Deciding to become a stay-at-home mom was a long, drawn out process that was fraught with worry and hesitation. In May of 2013, after a few long and hard years of going to college while caring for a child, most of which was during a divorce, I graduated from a four year university. Those school years were plagued with doubt, and I was constantly terrified of how disappointed everyone would be if I couldn’t get a job after those years of leaning on others for support. I took the second job I was offered. Then, I stumbled upon an opportunity that was better for me and my home life, and jumped at it. Working from home, part time, for 150% better pay than the first. Perfect.
It was only a couple of months in before I realized how unsuited I was for the gig. I was disorganized, I lacked passion about my subject matter, and I lacked self-motivation. Week after week, I was suffering from self-imposed stress because I was focusing more on my duties as a homemaker and a mother than on being an employee. I was a failure. One day, in tears, I lamented to Mark, “I could climb the corporate ladder, I could be an entrepreneur, but nothing will give me as much satisfaction as raising my kids!” Unfortunately, it wasn’t in the cards for me.
A year passed by.
Prior to parting ways with the job I held (a mutual decision initiated by my former boss, which a friend of mine later deemed a conscious uncoupling) I was subtly dropping hints to Mark on my good days, and on my bad days I was acting out of stress in everything I did, causing anguish in the household. On my worst of days, my partner said to me, “I feel like we’re becoming distant.” Later, I realized it was because I was keeping such a big secret from him: I wasn’t happy with my work.
When we decided to take the plunge, I was so worried about what people would think. I was worried that earning my college degree was a waste of time, that I was just like any other unemployed twenty-something, that I had no idea how to quit when I didn’t have something lined up. (This was remedied two days later. See: conscious uncoupling.) I was worried people wouldn’t respect me, and that I would have nothing in common with everyone whose company I enjoyed who worked, or the mothers with several kids who don’t, but still have their work cut out for them. I was worried about everything.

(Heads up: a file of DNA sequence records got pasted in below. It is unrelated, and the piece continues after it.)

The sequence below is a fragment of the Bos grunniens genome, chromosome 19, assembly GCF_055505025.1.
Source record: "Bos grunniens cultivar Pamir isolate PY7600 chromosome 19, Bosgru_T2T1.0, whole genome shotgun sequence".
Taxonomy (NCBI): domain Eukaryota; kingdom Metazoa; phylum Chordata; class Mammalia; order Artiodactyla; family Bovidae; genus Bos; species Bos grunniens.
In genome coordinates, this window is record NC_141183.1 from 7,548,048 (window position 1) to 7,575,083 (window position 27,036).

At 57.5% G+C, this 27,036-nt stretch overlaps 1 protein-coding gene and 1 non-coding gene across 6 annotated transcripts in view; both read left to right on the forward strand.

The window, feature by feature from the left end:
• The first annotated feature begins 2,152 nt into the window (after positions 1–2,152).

I was used to being worried.
When I was pregnant at 19, I was worried. When my mother planned a wedding to my unborn son’s father–which I wasn’t ready for, but it was the right thing to do–I was worried. When my now-ex husband’s abused past reared up in our marriage in the worst of ways, I was worried (and terrified). When I felt like I had no way out, I was worried. When I was a single mom. When I met someone new and thought it was too soon. When things were happening too fast. When Tobias and I moved five times in ten months. When I almost didn’t pass my classes. When my divorce hadn’t finalized. When I could fail to land a job, when I could be stuck in a job I didn’t like, when planning my second wedding, when I could be shunned by others for being different, when I wanted to go to a party last night.
Yes, worried about a party.
Last night, The Christmas Care-All was the first night where I would be in a room full of people I already knew, whom I’m not in a close-knit relationship with. Former work colleagues, people I networked with, college classmates, people I went to high school with, even! I considered not going, but I wanted to face it now, rather than later. It took some wise words of encouragement from my six year old, but I went.
I’ve learned that people, in general, want to see you happy. I was overjoyed during every conversation I had, one after another. I exuded happiness and people notice! It doesn’t matter what took me there, or that it might not be within the values they have for themselves. My face hurts, from smiling the whole time I was there and for an hour after I left.
I’ve worried for seven years, and I’m done with it. I’m ready for what’s next.